where and are learnable parameters. In addition, we have the shared aesthetically semantic layer , which is defined in Equation (5). Then, we can concatenate the task-specific embedding feature vector and the shared aesthetically semantic feature vector as the final feature representation, which is shown in Fig. 4(b).

5 Experiments

We conduct a series of experiments to evaluate the effectiveness of the proposed models based on the newly collected AVA-Reviews dataset.

5.1 AVA-Reviews Dataset

The AVA dataset [19] is one of the largest datasets for studying image aesthetics, which contains more than 250,000 images download from a social network, namely, Dpchallenge111 Each image has a large number of aesthetic scores ranging from one to ten obtained via crowdsourcing. Further, the Dpchallenge website allows users to rate and comment on images. These reviews express users’ insights into why to rate an image as such, and further give guidelines on how to take photos. For instance, users use comments such as “amazing composition”, “such fantastic cropping and terrific angle”, or “very interesting mix of warm and cold colors, good perspective” to express reasons for giving high rating. In contrast, users use reviews such as “too much noise”, “a bit too soft on the focus”, or “colors seem a little washed out” to indicate why they give low rating. Based on this observation, we use the users’ comments from Dpchallenge as our training corpus.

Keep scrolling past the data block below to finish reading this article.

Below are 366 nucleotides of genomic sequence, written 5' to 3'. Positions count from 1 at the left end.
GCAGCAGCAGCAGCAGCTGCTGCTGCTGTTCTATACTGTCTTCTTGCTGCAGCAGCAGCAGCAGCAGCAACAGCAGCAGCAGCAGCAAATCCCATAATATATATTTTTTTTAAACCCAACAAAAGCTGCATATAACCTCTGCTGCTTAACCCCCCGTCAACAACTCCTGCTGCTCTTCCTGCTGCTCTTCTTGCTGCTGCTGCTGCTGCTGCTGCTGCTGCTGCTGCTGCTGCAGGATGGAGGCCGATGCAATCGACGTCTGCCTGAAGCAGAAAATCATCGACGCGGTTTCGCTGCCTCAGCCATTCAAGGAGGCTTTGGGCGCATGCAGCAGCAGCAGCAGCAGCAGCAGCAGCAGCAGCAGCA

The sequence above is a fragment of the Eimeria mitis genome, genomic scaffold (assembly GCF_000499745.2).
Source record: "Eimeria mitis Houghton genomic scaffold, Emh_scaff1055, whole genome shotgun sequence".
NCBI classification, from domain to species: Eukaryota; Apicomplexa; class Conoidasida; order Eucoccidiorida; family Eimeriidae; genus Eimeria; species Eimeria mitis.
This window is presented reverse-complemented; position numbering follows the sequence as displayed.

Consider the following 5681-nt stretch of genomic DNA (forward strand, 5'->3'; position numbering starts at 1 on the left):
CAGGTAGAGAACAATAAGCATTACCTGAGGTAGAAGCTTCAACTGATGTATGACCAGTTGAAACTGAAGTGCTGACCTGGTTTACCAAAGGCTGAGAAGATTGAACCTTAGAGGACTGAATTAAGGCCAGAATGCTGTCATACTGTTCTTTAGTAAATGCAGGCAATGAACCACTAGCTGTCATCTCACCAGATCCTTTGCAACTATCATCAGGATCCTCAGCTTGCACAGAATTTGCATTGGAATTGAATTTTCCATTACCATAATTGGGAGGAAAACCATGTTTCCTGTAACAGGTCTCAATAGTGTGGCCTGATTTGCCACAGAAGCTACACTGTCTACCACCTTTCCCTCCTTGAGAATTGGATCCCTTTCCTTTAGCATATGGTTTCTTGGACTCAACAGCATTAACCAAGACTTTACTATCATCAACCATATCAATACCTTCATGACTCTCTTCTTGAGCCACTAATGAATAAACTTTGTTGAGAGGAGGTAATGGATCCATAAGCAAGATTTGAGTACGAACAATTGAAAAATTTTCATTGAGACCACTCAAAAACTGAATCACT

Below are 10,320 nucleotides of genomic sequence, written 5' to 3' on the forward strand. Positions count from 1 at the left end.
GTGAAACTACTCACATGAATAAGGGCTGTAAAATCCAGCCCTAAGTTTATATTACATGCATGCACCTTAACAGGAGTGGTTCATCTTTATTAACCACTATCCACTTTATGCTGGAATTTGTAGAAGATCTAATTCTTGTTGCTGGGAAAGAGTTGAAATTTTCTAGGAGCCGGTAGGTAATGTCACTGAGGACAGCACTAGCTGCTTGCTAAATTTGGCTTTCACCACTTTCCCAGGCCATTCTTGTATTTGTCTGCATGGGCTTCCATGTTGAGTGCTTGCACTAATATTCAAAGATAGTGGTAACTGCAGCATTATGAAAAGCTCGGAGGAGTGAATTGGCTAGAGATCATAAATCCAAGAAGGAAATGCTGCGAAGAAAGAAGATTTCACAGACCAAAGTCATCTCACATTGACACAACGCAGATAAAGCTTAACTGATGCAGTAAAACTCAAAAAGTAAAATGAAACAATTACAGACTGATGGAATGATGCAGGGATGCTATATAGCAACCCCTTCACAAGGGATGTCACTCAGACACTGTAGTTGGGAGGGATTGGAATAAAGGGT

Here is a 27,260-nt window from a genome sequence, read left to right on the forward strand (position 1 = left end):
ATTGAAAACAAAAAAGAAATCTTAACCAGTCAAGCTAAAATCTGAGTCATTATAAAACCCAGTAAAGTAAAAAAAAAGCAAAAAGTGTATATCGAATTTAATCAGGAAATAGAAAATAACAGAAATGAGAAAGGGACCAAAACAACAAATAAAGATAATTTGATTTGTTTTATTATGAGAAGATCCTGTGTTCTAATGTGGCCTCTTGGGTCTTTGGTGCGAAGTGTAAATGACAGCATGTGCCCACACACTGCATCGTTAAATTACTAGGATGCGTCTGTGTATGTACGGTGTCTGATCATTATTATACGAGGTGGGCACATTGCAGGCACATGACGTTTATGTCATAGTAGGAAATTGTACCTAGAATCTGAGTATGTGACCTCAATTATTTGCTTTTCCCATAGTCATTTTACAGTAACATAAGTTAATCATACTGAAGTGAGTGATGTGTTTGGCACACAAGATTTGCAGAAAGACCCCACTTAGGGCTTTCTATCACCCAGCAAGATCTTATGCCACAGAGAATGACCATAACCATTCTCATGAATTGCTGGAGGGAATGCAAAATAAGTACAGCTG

Here, we describe how to extract AVA-Reviews from the AVA dataset to compose the AVA-Reviews dataset for evaluation. Following the experimental settings in [19], the images with average scores less than are low-aesthetic images, while the images with average scores greater than or equal to are high-aesthetic images, where is a parameter to discard ambiguous images. In the AVA-Reviews dataset, we let to be 0.5, and then we randomly select examples from high-aesthetic images and low-aesthetic images to form the training set, validation set, and testing set, respectively. Besides, we crawl all the comments from Dpchallenge for each image in the AVA-Reviews dataset. Each image has six comments. The statistics of the AVA-Reviews dataset are shown in Table 1.